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Uniform Questions - Shoes and Pants


rubyred
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I'm a personal chef, about to go to Paris for a workshop at Atelier Pierre Herme.

My question is about my uniform: I usually wear Puma sneakers in the kitchen and yoga pants instead of chef pants, for the fit and comfort.

Will these items be acceptable in a (French) professional kitchen? I am not keen on spending money on things I may never use again. On the other hand, I have my doubts about my Pumas from a safety standpoint; are they slip-resistant enough?

Cheers for any advice!

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I would expect that black, leather, slip-resistant shoes and either black or herringbone chef pants would be suggested, if not required. Does the workshop information not give any detail? You could also try calling whomever you booked the reservation with. And, not to get into another long drawn out "this is the kind of shoe I wear" conversation... Spend the money on a good pair of shoes: Dansko, Birkenstock London's, Sanita, Chefwear, whoever fits you well and feels good, and spend the money for at least one pair of black chef pants. You'll be surprised at how long both last, how versatile they both are, and how comfortable you are.

Bryan C. Andregg

"Give us an old, black man singing the blues and some beer. I'll provide the BBQ."

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Wearing anything other than non-slip shoes is just plain foolish.  If I had my own place and you showed up on the first day in Pumas I'd tell you to go home and never come back.

I agree 100% not to mention that clogs and heavy footwear also can protect against spills of hot oil/water etc. I think wearing sneakers makes a cook look really sloppy and unprofessional.

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Wearing anything other than non-slip shoes is just plain foolish.  If I had my own place and you showed up on the first day in Pumas I'd tell you to go home and never come back.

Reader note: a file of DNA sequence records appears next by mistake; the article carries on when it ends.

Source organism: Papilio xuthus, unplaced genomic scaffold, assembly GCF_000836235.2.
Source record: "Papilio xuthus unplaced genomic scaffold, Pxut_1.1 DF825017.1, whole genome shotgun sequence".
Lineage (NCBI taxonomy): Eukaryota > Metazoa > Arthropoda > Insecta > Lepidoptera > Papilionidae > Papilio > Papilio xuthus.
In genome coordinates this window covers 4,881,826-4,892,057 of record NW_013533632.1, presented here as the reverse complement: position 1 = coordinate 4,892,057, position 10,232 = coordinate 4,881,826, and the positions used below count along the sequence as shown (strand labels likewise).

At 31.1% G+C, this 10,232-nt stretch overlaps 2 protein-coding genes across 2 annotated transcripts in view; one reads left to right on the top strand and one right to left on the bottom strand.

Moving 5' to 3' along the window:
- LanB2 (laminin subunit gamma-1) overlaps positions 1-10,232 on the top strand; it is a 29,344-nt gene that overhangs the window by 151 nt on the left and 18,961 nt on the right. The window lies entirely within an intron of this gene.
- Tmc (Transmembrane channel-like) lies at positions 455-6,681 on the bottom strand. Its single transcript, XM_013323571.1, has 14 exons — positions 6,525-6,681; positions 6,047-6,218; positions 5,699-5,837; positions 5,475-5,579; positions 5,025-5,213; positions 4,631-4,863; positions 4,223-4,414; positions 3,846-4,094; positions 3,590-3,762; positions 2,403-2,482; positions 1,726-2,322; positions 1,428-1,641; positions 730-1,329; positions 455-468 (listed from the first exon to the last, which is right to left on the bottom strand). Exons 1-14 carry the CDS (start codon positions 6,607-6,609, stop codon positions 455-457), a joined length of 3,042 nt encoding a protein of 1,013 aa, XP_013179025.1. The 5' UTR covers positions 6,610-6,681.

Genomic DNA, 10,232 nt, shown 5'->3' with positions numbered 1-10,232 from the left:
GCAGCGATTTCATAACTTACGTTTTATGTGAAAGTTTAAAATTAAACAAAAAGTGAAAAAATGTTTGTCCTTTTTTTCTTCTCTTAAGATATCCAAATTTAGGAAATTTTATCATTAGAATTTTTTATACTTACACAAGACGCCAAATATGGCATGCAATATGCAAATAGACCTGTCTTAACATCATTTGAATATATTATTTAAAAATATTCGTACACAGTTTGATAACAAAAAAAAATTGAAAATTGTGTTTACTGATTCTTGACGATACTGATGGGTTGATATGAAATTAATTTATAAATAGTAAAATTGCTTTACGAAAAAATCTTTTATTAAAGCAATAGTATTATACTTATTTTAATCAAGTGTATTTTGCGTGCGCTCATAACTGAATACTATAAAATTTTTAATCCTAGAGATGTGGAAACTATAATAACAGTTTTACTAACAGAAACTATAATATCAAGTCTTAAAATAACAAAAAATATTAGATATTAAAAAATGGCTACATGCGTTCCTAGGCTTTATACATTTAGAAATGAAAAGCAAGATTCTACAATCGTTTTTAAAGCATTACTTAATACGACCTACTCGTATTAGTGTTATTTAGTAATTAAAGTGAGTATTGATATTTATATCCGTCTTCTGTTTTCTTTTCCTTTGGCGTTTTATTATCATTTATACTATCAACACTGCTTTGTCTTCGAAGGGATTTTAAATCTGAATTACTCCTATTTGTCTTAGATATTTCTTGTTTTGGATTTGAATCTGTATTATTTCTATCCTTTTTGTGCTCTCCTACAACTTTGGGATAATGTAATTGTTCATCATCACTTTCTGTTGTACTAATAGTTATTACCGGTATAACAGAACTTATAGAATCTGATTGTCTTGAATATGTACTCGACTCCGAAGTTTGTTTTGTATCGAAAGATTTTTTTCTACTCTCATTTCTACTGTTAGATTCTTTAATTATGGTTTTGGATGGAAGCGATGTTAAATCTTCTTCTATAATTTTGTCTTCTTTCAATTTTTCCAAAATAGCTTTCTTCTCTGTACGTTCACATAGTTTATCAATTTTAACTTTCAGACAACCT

How are sneakers not "slip resistant" ... ?

Edited by paulraphael (log)

Notes from the underbelly

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Wearing anything other than non-slip shoes is just plain foolish.  If I had my own place and you showed up on the first day in Pumas I'd tell you to go home and never come back.

How are sneakers not "slip resistant" ... ?

I know I have a pair of sneakers that are dangerously slippery on wet tile floors.

Anna Nielsen aka "Anna N"

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"Cooking is about doing the best with what you have . . . and succeeding." John Thorne

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I am *definitely* not trying to start something with WiscoNole here, but should I really be concerned with 'kitchen banishment' if I'm paying over $500 a day for the pleasure of a three day workshop? I appreciate the virtues of professionalism, and if I were attending a stage, or seeking employment I would have higher standards for my uniform requirements. Still, this is only a three day workshop, and the expense seems unnecessary to me. If anyone else cares to share their point of view, I would appreciate to hear more.

Cheers!

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If there are no uniform requirements stated in your informational materials, one could assume there were none. However, assumptions are dangerous. There's no telling if you'd show up overdressed compared to the rest of your cohorts or be pointed and laughed at as a hopeless rookie for showing up in anything but professional chef wear, as uptight as that may seem to you.